The crisis of the Constitution
TARHAN ERDEMThere is a military aphorism that has been formulated over many years: A strategic mistake in the buildup determines the outcome of the war.
The effect of strategic decisions lasts longer in politics than in the military, because if a mistake is made in the military, one can make new decisions for a new era after the current war ends.
A rule written in the “Working Principles” section at the first meeting of the Parliamentary Constitution Conciliation Commission on Oct. 19, 2011, has affected the entire work. That rule was this: “The duty of the commission ends with the withdrawal of one of the political parties or with the ruling of the withdrawal of one of the parties.”
The work of the commission would end but would our state and our Parliament give up on constitutional work? Such a thing would not be acceptable if it were formulated according to the Constitution and internal regulations.
If the writing of the new Constitution is to be continued, then wouldn’t the decisions that the commission has made up until then be made use of? These are consequences that should have been covered as would have been the case in any other state procedure. The reason for these unanticipated consequences is the rule that was included in the “Working Principles” and one that binds the work of the commission to one party’s decision.
Work of the commission
The rule that should have been incorporated should have been this: 1) The decisions reached by the commission by the end of the third legislative year, at the most, should be submitted to the Office of the Speaker of Parliament as a motion. 2) If a party withdraws from the commission during that period, the remaining parties continue working.
Thus, each party would have had equal rights in the preparation of the articles to be included in the Constitution and in the writing of the text but would not have the right to end the work of the commission.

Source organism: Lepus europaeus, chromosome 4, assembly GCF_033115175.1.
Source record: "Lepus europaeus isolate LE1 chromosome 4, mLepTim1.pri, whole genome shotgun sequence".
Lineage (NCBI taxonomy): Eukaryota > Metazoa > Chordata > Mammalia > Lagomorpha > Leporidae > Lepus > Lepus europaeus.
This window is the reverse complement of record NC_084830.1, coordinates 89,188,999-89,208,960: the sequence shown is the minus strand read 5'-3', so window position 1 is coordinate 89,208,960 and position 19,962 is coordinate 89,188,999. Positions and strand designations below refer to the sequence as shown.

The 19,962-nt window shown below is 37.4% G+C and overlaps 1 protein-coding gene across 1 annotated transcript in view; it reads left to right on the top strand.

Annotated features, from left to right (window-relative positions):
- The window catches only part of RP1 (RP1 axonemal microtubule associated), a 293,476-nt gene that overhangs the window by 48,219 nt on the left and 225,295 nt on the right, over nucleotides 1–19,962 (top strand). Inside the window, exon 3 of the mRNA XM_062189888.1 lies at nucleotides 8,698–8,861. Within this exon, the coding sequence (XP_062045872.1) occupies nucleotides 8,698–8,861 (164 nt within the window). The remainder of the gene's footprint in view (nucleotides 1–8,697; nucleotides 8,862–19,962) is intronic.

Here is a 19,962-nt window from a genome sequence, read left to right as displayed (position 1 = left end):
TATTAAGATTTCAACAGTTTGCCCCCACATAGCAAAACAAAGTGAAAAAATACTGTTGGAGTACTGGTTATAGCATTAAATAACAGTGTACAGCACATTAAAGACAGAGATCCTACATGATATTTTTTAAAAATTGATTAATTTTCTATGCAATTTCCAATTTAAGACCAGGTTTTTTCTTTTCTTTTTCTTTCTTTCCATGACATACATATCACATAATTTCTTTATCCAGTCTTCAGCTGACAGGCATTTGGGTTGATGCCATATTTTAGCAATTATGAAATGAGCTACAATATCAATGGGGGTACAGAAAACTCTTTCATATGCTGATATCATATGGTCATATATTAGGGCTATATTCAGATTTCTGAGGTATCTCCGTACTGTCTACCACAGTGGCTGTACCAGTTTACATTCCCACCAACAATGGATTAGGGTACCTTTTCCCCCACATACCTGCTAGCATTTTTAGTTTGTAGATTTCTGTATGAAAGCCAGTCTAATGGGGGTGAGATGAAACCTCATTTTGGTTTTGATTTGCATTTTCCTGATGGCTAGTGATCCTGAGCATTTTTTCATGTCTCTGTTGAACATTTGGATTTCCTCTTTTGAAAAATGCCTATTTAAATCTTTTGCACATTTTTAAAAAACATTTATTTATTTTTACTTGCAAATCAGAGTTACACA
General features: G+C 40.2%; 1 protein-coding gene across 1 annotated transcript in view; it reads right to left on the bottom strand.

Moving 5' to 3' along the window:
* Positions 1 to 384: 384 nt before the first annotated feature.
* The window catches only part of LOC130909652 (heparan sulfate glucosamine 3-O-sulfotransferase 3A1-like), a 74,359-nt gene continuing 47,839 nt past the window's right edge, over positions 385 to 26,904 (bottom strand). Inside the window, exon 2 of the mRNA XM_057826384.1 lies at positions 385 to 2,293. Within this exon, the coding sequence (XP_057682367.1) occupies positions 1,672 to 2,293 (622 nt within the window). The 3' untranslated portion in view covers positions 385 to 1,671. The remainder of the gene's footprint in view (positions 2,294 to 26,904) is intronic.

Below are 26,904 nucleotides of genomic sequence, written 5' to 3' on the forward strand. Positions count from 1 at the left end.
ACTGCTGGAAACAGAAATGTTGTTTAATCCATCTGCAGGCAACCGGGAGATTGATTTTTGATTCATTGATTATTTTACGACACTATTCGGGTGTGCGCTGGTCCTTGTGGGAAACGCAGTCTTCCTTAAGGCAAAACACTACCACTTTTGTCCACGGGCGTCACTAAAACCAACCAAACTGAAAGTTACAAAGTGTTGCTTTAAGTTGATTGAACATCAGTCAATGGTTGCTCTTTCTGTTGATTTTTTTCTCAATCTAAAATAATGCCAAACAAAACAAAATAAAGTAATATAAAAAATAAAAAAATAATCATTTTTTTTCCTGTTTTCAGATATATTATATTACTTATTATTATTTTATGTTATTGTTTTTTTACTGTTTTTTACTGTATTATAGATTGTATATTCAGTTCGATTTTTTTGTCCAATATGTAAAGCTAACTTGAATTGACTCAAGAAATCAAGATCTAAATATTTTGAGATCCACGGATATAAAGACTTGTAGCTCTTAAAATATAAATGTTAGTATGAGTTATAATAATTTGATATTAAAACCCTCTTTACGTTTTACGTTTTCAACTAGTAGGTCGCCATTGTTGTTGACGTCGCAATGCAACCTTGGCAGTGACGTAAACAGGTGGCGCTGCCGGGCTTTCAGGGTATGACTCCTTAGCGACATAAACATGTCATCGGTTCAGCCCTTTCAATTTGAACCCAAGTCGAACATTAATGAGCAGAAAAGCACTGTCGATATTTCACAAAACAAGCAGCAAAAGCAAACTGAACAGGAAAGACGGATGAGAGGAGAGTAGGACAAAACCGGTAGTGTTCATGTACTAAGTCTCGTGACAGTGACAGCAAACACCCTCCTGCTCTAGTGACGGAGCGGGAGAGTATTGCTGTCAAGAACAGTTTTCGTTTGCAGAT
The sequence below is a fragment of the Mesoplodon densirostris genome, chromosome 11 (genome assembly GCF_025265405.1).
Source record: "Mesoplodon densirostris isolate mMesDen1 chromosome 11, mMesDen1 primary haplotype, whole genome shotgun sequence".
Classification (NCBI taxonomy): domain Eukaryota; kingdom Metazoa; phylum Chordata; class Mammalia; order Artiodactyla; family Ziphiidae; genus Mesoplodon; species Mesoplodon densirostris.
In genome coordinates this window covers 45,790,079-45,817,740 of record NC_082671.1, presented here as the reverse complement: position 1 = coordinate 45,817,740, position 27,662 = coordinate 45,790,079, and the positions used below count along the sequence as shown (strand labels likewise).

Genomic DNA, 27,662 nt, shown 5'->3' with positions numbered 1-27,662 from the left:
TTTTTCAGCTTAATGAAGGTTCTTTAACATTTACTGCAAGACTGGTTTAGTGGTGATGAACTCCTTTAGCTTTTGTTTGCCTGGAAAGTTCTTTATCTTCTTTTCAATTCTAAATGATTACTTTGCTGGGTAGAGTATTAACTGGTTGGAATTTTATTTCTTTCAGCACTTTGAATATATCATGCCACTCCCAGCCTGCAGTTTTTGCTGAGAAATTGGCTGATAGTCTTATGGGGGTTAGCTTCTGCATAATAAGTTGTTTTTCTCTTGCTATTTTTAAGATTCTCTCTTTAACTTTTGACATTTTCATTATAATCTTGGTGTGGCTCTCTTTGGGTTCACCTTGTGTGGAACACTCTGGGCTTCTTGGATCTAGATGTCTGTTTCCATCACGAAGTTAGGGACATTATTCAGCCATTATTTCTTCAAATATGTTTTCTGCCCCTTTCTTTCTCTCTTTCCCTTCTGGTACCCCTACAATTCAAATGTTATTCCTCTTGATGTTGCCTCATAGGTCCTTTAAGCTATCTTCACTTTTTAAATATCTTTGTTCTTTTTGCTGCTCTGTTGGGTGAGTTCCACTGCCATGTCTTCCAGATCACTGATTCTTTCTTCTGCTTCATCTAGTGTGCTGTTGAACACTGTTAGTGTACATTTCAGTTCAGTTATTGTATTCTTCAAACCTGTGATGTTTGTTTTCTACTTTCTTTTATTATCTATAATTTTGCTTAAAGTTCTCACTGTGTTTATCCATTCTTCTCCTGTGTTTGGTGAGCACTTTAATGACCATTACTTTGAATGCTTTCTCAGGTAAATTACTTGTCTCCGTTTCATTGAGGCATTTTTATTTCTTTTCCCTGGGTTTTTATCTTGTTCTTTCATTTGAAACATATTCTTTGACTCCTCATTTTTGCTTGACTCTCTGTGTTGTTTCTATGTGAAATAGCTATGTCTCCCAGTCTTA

With these rules, the constitutional work would not have been left to the judgment of any one party or even any one member of the commission. As a matter of fact, the right to participate in the commission with an equal number of members was granted to each party regardless of their number of seats in the Parliament and on top of all this, the right to end the work of the commission was also given.
These rights are “the strategic mistake at the stage of the buildup;” the entire work remained under the effect of this strategy. In the end, the point has been reached where nearly two years are about to be wasted.
The weaknesses of two opposition party leaders broaden the consequences of the strategy and deepen its damage. In the end, the weak-mindedness of a few people and their daily whims are about to condemn our country to suffering a lack of a Constitution.
The ruling party Justice and Development Party and the Peace and Democracy Party (BDP), together with the patriots of the opposition parties, can end this irresponsibility; they should.
There are a lot of words to be said, but I guess, not now...
Tarhan Erdem is a columnist for daily Radikal in which this piece was published on May 9. It was translated into English by the Daily News staff.